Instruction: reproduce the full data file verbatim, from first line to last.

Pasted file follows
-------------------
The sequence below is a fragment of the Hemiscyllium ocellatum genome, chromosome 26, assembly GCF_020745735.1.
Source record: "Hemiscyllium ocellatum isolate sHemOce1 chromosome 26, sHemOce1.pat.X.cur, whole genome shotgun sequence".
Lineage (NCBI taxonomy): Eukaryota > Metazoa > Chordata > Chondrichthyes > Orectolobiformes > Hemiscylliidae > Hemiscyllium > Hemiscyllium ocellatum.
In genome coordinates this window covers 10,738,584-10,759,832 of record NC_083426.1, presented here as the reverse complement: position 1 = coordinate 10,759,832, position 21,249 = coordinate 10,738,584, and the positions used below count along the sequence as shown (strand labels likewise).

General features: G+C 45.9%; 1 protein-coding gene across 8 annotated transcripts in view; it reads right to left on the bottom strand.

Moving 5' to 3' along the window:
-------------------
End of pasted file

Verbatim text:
The sequence below is a fragment of the Hemiscyllium ocellatum genome, chromosome 26, assembly GCF_020745735.1.
Source record: "Hemiscyllium ocellatum isolate sHemOce1 chromosome 26, sHemOce1.pat.X.cur, whole genome shotgun sequence".
Lineage (NCBI taxonomy): Eukaryota > Metazoa > Chordata > Chondrichthyes > Orectolobiformes > Hemiscylliidae > Hemiscyllium > Hemiscyllium ocellatum.
In genome coordinates this window covers 10,738,584-10,759,832 of record NC_083426.1, presented here as the reverse complement: position 1 = coordinate 10,759,832, position 21,249 = coordinate 10,738,584, and the positions used below count along the sequence as shown (strand labels likewise).

General features: G+C 45.9%; 1 protein-coding gene across 8 annotated transcripts in view; it reads right to left on the bottom strand.

Moving 5' to 3' along the window: